Mind you, if what you’re looking for is party music, you can’t do much better than most of the records that made the top ten this year. Straight ahead rhythms uncomplicated by any sense of hesitancy or messy emotion have dominated the market, with only top drawer sellers like Rihanna and Eminem daring anything that requires much thought on the part of the audience. I like a lot of the records that have made the top ten so far this year, but I can think of only one or two that will have any long lasting effect. Party music is designed to be ephemeral, so that’s hardly a criticism, just a recognition of the way things are, and are likely to remain for some time.
Most of what I consider the best of the year so far comes from a little further down the charts, though of course that’s no guarantee of durability. Even I was surprised, though, that my number one would turn out to be the darkest record to make the charts this year, a record so full of bad feeling that it dropped off the charts after a single week and has been ignored by just about everybody. Who’d have thought I could feel alone in praising a Lil Wayne single?
As for the worst, it should be pointed out that this list does not include any of the Glee Cast singles, which are not only terrible but should never have been released in the first place. If I had included them, they would have occupied all ten places and then some. At one point, I considered making “Ice Ice Baby” both the worst and best single of the year, but that was just cynicism. I feel better now, honest.
The Best So Far (in approximate order of preference)
1. Lil Wayne – I’m Single
2. The-Dream – Love King
3. Cali Swag District – Teach Me How To Dougie
4. The Black Eyed Peas – Rock That Body
5. Rick Ross featuring Ne-Yo – Super High
6. Selena Gomez and the Scene – Naturally
7. Jay-Z featuring Swizz Beats – On To the Next One
8. Miranda Lambert – The House That Built Me
9. Jay-Z featuring Alicia Keys – Empire State of Mind
10. T-Pain – Reverse Cowgirl
The Worst (in alphabetical order)
1. Alpha Rev – New Morning
2. Artists for Haiti – We Are the World 25
3. Justin Bieber featuring Jaden Smith – Never Say Never
4. Dirty Heads featuring Rome of Subllime with Rome – Lay Me Down
5. David Guetta featuring Fergie and LMFAO – Gettin’ Over You
6. Avril Lavigne – Alice
7. Muse – Neutron Star Collision (Love Is Forever)
8. Christina Perri – Jar of Hearts
9. Mike Posner – Cooler Than Me
10. Shiny Toy Guns – Major Tom
“Up All Night” featuring Nicki Minaj, #49
“9 AM In Dallas”, #57
“Fireworks” featuring Alicia Keys, #71
“Fancy” featuring T.I. & Swiss Beatz, #99
Approached in bulk, Drake’s tracks achieve a definite if subliminal groove that is, at first, both attractive and of a certain clinical interest. The same can be said of his raps, which are straightforward and plainspoken. But if you’re going to be this plainspoken you’d better make sure you have something to say and have some poetry hidden in there somewhere. Drake has neither, and after a few plays his minimal grooves become boring. When Drake says he wants to be a real artist, I believe him, but I believe him even more when he expresses doubts about his talent. His honesty may get him somewhere eventually, but it hasn’t yet.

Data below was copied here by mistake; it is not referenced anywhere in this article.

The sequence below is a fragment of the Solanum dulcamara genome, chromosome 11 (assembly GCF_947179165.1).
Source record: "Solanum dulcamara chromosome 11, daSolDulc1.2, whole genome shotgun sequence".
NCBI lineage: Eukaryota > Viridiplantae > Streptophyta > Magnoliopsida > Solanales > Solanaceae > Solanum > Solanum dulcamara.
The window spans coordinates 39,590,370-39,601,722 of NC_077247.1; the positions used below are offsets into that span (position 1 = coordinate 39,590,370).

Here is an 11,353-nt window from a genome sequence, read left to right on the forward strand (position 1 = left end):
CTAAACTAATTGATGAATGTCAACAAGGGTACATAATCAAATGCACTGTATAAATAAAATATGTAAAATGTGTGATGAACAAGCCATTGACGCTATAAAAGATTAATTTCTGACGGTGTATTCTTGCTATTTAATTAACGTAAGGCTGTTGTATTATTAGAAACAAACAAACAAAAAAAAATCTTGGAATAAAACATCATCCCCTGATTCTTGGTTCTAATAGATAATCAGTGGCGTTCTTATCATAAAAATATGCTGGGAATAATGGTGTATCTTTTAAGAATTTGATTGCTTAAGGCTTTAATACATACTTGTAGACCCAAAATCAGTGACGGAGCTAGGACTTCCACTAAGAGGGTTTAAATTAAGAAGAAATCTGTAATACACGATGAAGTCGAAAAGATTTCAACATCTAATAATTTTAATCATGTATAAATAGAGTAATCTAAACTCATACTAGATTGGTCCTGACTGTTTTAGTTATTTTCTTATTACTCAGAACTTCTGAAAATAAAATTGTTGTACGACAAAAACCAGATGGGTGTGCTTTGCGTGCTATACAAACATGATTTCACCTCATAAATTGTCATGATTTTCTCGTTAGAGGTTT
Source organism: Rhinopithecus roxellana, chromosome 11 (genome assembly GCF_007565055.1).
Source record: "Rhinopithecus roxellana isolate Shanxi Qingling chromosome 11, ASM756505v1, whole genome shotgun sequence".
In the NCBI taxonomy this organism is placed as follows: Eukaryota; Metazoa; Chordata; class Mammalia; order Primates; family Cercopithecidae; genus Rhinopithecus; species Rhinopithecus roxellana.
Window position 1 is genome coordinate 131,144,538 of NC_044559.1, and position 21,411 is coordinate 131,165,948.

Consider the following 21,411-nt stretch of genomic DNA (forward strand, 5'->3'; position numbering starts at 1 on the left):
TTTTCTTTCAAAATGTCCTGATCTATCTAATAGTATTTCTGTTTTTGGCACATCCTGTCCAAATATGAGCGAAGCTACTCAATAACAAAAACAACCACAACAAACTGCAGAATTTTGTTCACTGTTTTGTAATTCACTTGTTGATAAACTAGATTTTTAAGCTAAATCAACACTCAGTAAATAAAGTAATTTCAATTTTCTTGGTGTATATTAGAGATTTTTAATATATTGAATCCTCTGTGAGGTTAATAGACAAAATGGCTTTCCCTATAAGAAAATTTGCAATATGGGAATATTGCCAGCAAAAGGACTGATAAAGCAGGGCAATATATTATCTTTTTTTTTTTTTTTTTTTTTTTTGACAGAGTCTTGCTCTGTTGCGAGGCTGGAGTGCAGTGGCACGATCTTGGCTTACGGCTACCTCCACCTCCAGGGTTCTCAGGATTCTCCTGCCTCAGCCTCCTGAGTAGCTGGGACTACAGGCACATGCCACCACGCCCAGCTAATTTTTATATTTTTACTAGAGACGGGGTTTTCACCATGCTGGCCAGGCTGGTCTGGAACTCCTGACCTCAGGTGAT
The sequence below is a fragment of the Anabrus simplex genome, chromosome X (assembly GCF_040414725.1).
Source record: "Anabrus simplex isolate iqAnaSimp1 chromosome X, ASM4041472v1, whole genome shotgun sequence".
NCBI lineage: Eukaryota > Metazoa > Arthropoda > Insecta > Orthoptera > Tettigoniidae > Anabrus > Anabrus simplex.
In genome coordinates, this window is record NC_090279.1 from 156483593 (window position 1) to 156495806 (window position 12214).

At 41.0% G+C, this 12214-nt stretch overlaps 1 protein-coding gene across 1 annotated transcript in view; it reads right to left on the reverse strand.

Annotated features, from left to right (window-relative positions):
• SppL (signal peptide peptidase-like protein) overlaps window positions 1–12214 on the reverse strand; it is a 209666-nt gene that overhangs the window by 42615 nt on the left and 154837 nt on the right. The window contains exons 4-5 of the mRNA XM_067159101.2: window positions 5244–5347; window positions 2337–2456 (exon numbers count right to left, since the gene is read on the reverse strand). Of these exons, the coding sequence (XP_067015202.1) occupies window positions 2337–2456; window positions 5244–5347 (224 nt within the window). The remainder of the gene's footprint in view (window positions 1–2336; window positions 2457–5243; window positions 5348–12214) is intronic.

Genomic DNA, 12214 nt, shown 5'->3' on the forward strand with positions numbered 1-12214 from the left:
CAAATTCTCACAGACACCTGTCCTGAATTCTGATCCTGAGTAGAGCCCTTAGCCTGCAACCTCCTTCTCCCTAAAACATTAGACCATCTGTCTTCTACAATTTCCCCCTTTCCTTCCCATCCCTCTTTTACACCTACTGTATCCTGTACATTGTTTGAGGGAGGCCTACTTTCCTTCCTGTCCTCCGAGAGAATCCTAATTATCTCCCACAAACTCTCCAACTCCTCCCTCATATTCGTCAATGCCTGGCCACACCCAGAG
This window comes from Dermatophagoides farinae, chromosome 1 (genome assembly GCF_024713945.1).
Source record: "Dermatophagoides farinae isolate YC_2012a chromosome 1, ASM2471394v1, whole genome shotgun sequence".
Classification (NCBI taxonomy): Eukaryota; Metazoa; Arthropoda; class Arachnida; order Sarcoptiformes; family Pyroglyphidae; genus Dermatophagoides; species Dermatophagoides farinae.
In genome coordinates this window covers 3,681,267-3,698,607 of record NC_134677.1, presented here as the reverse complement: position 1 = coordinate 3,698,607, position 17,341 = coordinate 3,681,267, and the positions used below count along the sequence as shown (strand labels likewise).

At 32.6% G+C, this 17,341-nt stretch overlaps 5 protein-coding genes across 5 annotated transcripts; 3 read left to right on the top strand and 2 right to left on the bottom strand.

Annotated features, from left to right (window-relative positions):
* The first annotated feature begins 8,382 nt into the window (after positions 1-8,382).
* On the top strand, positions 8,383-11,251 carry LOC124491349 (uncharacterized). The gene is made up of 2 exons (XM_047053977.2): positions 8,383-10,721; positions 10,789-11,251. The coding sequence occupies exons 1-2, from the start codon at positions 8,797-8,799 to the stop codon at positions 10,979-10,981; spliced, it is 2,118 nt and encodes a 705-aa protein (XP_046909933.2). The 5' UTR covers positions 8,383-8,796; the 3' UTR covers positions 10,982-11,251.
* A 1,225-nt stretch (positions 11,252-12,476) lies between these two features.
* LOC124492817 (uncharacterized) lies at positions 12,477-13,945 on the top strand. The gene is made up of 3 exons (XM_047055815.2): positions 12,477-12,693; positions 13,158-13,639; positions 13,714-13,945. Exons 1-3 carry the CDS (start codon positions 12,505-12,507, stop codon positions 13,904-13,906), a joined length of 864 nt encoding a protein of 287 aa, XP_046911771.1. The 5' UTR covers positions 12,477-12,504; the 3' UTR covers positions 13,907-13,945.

Disturbed—”Another Way To Die”
Environmental metal: it’s not quite an oxymoron, but it sure doesn’t make much sense.
When you limit your musical palette as much as these guys do—they don’t write new melodies or rhythms for each record, they just switch rhyme schemes—the smallest change or addition can come as a surprise. Here, they add a few pleasant harmonies and suddenly sound almost as upbeat and friendly as The Beach Boys. They should be careful, though: too many cracks in their obnoxious facade and they’ll start to get boring.
Soulja Boy Tell’em—”Pretty Boy Swag”
Not so much a change in style as a change in speed, and a smart move. The slow, deliberate, teasing pace makes Soulja Boy sound more mature without diminishing the feeling that’s he’s still just a teenager having a great time with something he loves. That’s almost enough to make him important, even if all he raps about is how cool he is.
Bobby Brackins featuring Ray J—”143″
Ray J seems to make his living now attaching himself to young rappers, where he applies his seductive crooning, reminds everybody of his biggest hit, and smooths out any rough spots that would make these records interesting. Though I’m not sure Brackins would be interesting even without him.
The Dirty Heads featuring Rome—”Lay Me Down”
Unbelievable. A Jack Johnsonish acoustic reggae ballad with a plot that is basically a rehash of The Getaway—the movie version, that is, where the beautiful young couple get away with robbery and murder to spend the rest of their lives having sex on the beach, as opposed to Jim Thompson’s original novel, which had an ending so depressing, ironic, and horrifying that even Sam Peckinpah didn’t have the nerve to serve it up on screen. You should read it, if only to understand me when I wish The Dirty Heads a less final but somewhat similar fate.
Jaheim—”Finding My Way Back”
If this was 1973, this would probably be a big regional R&B hit in Baltimore or Chicago, like The Whatnauts or some of the lesser Chi-Lites singles. It’s 2010, though, and what would have been second-tier in the ’70s is just an oddity now. If Jaheim is going to mine the past, he should go all the way, like Raphael Saadiq. Or he should at least get better songs.
Rodney Atkins—”Farmer’s Daughter”
Notable only for the way Atkins sings, especially the first verse. His backwoods accent is so heavily played and calculated—not a single drawl out of place—that it becomes a kind of minstrelsy; good ol’ boy whiteface, if you will.
Craig Morgan—”This Ain’t Nothin’”,
You need to walk a pretty fine line to pull off country sentimentality. Do it right, the way Miranda Lambert does on “The House That Built Me” and you can produce a powerful record despite the required cliches and homilies. One bad line, though, can tip you over into bathetic camp. This song has three or four bad lines, one of them in the chorus, so it gets repeated over and over again, and another in the second verse that wouldn’t be out of place in a South Park parody.